Patrick Robinson
You can have it, you can smoke it (but not in public though you won't be arrested) but you can't legally buy it.

Pot: It’s legal to have and to smoke, but not to buy … yet

Celebratory joints, pipes and bongs packed with marijuana were fired up around Washington State on Dec. 6 with Initiative 502 - allowing for the recreational use of pot for those 21 and older - kicking in.

While it is now perfectly legal under state law for adults to have up to an ounce of marijuana in their possession (in addition to 16 ounces of marijuana-infused foods and 72 ounces of THC-infused liquids) and use it in the privacy of their own home, there is still the question of how exactly people are supposed to get it.

Everyday citizens (besides medical marijuana patients who operate under a different set of rules from I-502) are not allowed to grow their own pot. They are supposed to purchase it from state-licensed retail stores where sin taxes can be applied and revenue raised, primarily for public health programs in the state.

One problem: Those stores don’t exist yet.

The Washington State Liquor Control Board, recently relieved of their jurisdiction over liquor sales with privatization taking effect, has given themselves one year to write the rules on how to license marijuana growers, distributors and retail outlets.

Once that system is in place adults in Washington will have a clear path to procuring pot, assuming the federal government doesn’t step in with a lawsuit to delay the process – which many say is likely, although the feds have not stated their plans yet.

As U.S. Attorney for Western Washington Jenny Durkan stated a few days before the law took effect, “Neither States nor the Executive Branch can nullify a statute passed by Congress. In enacting the Controlled Substances Act, Congress determined that marijuana is a Schedule I controlled substance. Regardless of any changes in state law, including the change that will go into effect on December 6th in Washington State, growing, selling or possessing any amount of marijuana remains illegal under federal law”

Technically, that means a DEA task force could swoop in and arrest anyone for marijuana possession – even the 45 year old trying grass again for the first time in a few decades. Historically, however, they tend to focus higher up the chain, including medical marijuana dispensaries raided in West Seattle and White Center in 2011.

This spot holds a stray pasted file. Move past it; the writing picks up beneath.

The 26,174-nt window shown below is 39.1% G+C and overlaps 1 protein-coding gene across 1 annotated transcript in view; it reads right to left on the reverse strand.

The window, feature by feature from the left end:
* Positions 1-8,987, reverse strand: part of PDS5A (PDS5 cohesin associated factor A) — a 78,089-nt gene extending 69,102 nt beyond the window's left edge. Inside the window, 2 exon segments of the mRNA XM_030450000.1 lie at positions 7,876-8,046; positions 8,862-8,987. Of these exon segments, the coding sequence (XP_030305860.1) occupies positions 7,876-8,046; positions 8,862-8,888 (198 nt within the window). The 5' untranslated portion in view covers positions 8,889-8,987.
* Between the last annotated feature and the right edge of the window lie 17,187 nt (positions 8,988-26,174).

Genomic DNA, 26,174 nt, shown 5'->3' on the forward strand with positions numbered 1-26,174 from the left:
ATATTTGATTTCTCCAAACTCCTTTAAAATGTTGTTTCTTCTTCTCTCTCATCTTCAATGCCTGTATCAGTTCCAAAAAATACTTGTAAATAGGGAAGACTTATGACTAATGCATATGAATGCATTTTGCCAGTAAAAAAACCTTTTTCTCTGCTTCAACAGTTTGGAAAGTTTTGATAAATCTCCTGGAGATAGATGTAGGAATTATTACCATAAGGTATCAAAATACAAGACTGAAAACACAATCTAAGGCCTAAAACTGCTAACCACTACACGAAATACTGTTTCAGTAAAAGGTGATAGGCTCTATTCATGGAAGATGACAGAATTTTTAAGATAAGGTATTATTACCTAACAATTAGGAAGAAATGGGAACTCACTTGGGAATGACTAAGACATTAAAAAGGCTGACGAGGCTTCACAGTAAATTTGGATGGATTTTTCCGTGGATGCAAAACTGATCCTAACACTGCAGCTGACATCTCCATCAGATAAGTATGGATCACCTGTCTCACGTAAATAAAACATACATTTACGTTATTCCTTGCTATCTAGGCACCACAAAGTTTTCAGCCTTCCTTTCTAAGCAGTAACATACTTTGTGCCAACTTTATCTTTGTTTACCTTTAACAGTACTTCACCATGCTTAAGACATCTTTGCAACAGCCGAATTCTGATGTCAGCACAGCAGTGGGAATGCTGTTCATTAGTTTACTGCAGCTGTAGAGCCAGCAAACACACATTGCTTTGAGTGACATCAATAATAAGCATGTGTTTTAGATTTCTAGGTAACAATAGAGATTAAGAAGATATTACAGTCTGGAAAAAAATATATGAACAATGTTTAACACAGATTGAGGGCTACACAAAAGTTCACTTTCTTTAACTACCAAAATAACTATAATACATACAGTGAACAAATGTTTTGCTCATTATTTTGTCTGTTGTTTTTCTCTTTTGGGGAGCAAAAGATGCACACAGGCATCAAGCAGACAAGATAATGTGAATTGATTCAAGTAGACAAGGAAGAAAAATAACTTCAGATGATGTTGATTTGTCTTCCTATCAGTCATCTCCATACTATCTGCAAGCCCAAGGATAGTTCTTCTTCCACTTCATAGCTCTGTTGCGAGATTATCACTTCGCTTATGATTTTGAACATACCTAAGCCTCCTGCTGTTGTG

Stateside, it remains illegal to sell marijuana without that state license and dealers can still be arrested for possession with intent to sell, according to Dan Donohoe, spokesman for the King County Prosecutor’s Office.

“It will be legal for a marijuana dealer to walk around with up to an ounce of marijuana in his possession, either in one large bag, or individually packaged for sales,” King County Sheriff’s Office Gang Unit Detective Joe Gagliardi wrote in an email. “It will not be legal for anyone to sell marijuana to anyone, regardless of age or whether it is done openly or covertly, without being one of the specific dealers designated and licensed by the state.”

From law enforcement’s perspective, Gagliardi said illegal pot distribution won’t change much for gangs and/or dealers.

“None of this is new,” he said, “… it’s all being done by street gangs and organized crime on a daily basis, and has been for years. As such, it’s pretty much ‘business as usual’ … people get their marijuana from drug dealers now, and they’ll continue to do so in the future. The only difference is that it’s now a little harder for us to arrest the street level dealer and move up the food chain to his suppliers.”

Meanwhile, things are getting pretty lax for the 21 and older pot smoker in Seattle. On the eve of Dec. 6, the Seattle Police Department shared a memo sent to their entire force stating, “Until further notice, officers shall not take any enforcement action – other than to issue a verbal warning – for a violation of I-502.”

Minors can still be arrested and charged for marijuana possession and use, just like alcohol.

As SPD’s Johah Spangenthal-Lee put it, “… you’re not supposed to use marijuana in public, and … selling it or giving it away to anyone is still a felony,” however until police get “clear” direction from changes in the Revised Code of Washington State or Seattle Municipal Code, they will not be citing people for lighting up in public. According to the memo, SPD expects changes in the revised state code to come in January. If the Seattle City Council passes a city code on the issue of smoking pot in public, it would take 30 days to take effect.

“Does this mean you should flagrantly roll up a mega-spliff and light up in the middle of the street? No,” Spangenthal-Lee wrote. “If you smoking pot in public, officers will be giving helpful reminders to folks about the rules and regulations under I-502 (like not smoking pot in public).

“Also,” he continued, “please remember it’s still not legal to drive stoned, use marijuana in a public space or anywhere else smoking a cigarette is prohibited.”

And a final reminder from the federal government: “Members of the public are also advised to remember that it remains illegal to bring any amount of marijuana onto federal property, including all federal buildings, national parks and forests, military installations and courthouses.”

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